1. What experience do you have?
Find out how long the planner has been in practice and the number and types of companies with which he or she has been associated. Ask the planner to describe his work experience and how it relates to his current financial planning practice. Choose a planner who has a minimum of three years' experience counseling individuals on their financial needs.
2. What are your qualifications?
The term "financial planner" is used by many financial professionals. Ask the planner what qualifies her to offer financial planning advice and whether she holds a financial planning certification such as the CERTIFIED FINANCIAL PLANNER™ or CFP™ marks.
3. What services do you offer?
The services financial planners offer depend on a number of factors including their credentials, licenses and areas of expertise. Financial planners cannot sell insurance or securities products such as mutual funds or stocks without the proper licenses, or give investment advice in most states unless registered with state or federal authorities.
4. What is your approach to financial planning?
Ask about the type of clients and financial situations the planner typically works with. Some planners prefer to develop one plan by bringing together all of your financial goals. Others provide advice on specific areas, as you may need it. Ask the planner if he requires you to have a certain net worth before working with you and if he will implement financial recommendations or refer you to others.
5. Will you be the only person working with me?
NCP typically takes a team approach and bring in other experiences financial professionals as needed, but the financial planner may work with you alone. You may want to meet everyone who will be working with you. If the planner works with professionals outside her own practice, get a list of their names to check backgrounds.
6. How will I pay for your services?
As part of your financial planning agreement, the financial planner should clearly tell you in writing how he will be paid for the services to be provided. Planners can be paid in several ways including salary, fees, commissions or a combination of these methods.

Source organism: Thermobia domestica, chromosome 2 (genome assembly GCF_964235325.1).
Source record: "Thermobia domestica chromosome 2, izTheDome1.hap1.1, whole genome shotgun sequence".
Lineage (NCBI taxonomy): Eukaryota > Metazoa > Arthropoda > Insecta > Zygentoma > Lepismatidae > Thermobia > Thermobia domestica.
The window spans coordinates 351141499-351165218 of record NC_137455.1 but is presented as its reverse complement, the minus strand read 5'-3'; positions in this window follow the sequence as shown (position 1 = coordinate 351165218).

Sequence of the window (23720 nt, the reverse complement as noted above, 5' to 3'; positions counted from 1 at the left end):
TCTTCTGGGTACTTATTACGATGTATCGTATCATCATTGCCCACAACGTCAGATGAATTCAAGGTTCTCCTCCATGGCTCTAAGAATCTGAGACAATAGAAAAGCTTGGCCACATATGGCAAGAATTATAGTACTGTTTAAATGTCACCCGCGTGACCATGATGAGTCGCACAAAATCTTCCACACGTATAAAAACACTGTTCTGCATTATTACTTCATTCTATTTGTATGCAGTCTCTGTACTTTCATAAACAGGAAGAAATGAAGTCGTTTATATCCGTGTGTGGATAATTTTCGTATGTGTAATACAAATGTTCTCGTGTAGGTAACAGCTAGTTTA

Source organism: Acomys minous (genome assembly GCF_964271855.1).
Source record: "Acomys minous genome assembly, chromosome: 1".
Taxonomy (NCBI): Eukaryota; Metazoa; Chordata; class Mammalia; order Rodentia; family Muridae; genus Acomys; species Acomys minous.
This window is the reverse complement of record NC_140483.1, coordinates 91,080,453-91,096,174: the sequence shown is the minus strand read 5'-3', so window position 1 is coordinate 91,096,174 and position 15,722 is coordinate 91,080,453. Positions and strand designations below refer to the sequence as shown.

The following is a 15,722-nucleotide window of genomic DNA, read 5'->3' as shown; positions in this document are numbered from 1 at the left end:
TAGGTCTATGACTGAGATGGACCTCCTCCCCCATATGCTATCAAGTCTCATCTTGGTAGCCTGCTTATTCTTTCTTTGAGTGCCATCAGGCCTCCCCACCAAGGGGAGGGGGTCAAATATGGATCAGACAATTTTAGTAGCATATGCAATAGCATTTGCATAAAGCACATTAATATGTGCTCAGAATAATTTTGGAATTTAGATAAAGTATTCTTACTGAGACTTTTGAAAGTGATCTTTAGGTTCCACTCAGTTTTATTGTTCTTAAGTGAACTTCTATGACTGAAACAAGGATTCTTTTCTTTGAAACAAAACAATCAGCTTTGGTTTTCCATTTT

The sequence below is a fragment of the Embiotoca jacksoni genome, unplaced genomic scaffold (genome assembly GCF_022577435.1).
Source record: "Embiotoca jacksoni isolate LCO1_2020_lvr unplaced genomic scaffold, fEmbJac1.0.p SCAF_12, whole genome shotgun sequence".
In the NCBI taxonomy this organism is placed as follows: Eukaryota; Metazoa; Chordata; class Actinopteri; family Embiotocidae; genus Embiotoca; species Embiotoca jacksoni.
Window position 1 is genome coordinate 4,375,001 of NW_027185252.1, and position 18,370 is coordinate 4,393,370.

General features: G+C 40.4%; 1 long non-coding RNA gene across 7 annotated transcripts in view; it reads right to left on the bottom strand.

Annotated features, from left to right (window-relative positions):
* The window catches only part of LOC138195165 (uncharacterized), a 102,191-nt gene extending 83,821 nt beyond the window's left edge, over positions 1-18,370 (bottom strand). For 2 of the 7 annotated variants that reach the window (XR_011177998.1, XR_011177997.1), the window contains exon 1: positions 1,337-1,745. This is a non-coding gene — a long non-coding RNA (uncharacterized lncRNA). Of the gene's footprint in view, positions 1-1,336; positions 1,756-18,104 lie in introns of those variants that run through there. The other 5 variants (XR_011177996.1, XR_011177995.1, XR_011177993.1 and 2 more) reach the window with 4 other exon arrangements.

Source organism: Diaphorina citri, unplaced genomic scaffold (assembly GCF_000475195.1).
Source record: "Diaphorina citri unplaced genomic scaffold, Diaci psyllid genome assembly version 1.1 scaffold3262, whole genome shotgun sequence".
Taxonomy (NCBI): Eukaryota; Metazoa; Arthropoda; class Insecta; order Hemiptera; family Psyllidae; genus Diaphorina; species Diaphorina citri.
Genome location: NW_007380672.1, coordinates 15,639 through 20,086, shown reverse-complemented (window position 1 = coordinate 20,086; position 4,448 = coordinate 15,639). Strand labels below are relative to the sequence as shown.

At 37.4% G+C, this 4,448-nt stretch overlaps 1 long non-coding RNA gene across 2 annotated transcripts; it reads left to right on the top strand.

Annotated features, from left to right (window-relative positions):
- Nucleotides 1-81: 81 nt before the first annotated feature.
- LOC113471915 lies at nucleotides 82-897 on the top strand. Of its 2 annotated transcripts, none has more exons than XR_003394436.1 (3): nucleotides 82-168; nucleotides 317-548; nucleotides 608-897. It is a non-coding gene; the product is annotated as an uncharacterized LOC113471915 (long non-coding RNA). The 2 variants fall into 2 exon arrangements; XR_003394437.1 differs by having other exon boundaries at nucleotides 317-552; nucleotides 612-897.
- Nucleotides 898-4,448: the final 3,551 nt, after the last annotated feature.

7. How much do you typically charge?
NCP always offer a no cost, no obligation, 1 hour meeting for the first consultation. While the amount you pay the planner will depend on your particular needs, the planner should be able to provide you with an estimate of possible costs based on the work to be performed.
8. Could anyone besides me benefit from your recommendations?
Ask the planner if she has business relationships or partnerships that could affect her professional judgment while working with you. For example, financial planners who sell insurance policies, securities or mutual funds, have a business relationship with the companies that provide these financial products. The planner may also have other business relationships or partnerships that should be disclosed to you.
9. Have you ever been publicly disciplined for any unlawful or unethical actions in your professional career?
Several government and professional regulatory organizations, such as the National Association of Securities Dealers (NASD), the Securities and Exchange Commission (SEC), your state insurance and securities departments, and the CFP Board keep records on the disciplinary history of financial planners and advisers. Ask which organizations the planner is regulated by and contact those groups for disciplinary information.
10. Can I have it in writing?
Ask the planner for a written agreement detailing the services that will be provided. Keep this document in your files for future reference.